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The Daily Tar Heel

A Guide to 'Bar Golf': UNC's classic senior tradition


Blue Cups, a signature of the Chapel Hill bar He's Not Here, are pictured on April 15, 2023. He's Not Here is a "hole" for senior bar golf. 

Visiting 12 bars in one night while wearing your best country club golfing attire may sound like something out of a funny dream, but for UNC seniors, “Bar Golf” is one of the most anticipated nights of the year.

Held this Friday, Bar Golf is a longstanding, senior-led tradition unique to UNC. While wristbands are sold out, seniors who missed the sale can still participate in the tradition apart from the organized event.

“It’s a rite of passage,” He’s Not Here General Manager Fleming Fuller said about the night.

The event begins at 8 p.m. and the ultimate premise is to have at least one drink at each of the popular Chapel Hill bars, while keeping score of the drinks one consumes.

Fuller said the hype leading up to the event is part of what makes the tradition so exciting.

“I mean, when do you get an opportunity to have 1600 people playing the same game?” he said. 

In terms of game rules, the night follows that of a traditional golf outing — 12 bars or 12 “holes” and each drink serves a certain number of points. 

“Every bar is different, but at most bars there's three drinks,” Senior Emily Grund said. “The first drink will be something small and if you drink that, that's a bogey. And then if you get the second drink, that’s par, and then if you drink a third drink, that's eagle.”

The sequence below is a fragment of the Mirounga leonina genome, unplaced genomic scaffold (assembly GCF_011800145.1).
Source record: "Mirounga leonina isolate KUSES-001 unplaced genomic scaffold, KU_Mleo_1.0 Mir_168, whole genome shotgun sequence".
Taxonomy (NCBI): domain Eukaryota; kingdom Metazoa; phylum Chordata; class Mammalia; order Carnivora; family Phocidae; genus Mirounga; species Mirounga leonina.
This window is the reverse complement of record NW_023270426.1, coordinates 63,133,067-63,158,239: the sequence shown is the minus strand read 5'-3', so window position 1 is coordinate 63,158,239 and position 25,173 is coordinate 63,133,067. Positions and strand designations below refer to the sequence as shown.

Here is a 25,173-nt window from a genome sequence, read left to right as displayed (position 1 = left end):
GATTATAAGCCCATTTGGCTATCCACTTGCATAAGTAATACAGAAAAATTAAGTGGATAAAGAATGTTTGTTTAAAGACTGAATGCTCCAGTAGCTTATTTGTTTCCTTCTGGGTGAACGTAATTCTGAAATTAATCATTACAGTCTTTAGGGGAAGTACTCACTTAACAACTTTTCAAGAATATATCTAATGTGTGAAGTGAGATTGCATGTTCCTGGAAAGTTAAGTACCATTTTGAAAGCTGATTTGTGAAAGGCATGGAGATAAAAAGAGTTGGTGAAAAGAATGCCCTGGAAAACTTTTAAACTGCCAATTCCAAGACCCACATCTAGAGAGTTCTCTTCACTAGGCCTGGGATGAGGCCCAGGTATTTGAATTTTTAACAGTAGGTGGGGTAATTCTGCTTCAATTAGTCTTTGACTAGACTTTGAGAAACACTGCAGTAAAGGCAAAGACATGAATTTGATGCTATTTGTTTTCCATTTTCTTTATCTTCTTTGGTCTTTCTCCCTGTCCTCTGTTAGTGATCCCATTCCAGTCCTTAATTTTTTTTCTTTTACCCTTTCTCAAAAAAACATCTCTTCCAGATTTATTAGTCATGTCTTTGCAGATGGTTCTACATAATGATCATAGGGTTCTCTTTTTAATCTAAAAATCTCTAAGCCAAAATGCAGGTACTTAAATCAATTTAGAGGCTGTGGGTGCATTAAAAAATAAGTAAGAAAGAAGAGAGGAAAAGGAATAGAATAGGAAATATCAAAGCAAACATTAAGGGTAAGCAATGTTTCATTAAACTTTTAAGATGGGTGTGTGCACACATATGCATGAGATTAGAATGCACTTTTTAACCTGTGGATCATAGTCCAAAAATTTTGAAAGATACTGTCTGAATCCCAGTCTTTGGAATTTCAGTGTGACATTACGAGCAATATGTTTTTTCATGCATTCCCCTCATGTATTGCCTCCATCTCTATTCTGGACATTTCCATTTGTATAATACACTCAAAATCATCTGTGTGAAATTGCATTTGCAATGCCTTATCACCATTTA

Traditionally, a par is the expected score of the hole, while a bogey is one stroke over par, and an eagle is two strokes below par.

In traditional golf fashion, the participant aims to keep a low score, which in this case translates to drinking heavily. 

“It can get a little wild,” Fuller said. “There will be a lot of water distributed, I can tell you that.”

The solution for many? Bringing a “caddy,” or a non-senior friend who is 21 years old and can help participants consume unfinished drinks so they can maintain a low score through the night. Alternatively, a caddy can simply watch over players during the game. 

“They go with the seniors, making sure they get to their destinations and everyone's a little bit together so it doesn't get too chaotic considering there's a lot of drinking involved,” Senior Hunter Burch said.

He also said he knows that while the night will be one of drinking, it is ultimately a celebration of the seniors’ time at UNC.

The game is a chance for celebrating community spots at UNC and “reminiscing on the times we've had,” according to Burch.

For Grund, this celebration marks not only one milestone, but two. 

Grund had to red-shirt her senior year last year after a battle with leukemia kept her from participating in UNC’s Dive Team. 

She still participated in Bar Golf that year with her friends, but sickness from chemotherapy forced her to cut the night short. Now that she is cancer-free, she is excited to give Bar Golf another run.

“I'm excited to finish it and I'm excited to do it with the senior class this year, who were all of our caddies last year,” she said.

Grund’s story aligns with what Fuller believes to be the greatest aspect of the night.

“I think it's understanding how great it is in the sense that it gets a lot of people from different walks of life— all the seniors— to hang out and co-mingle and it sort of breaks down social barriers,” Fuller said.

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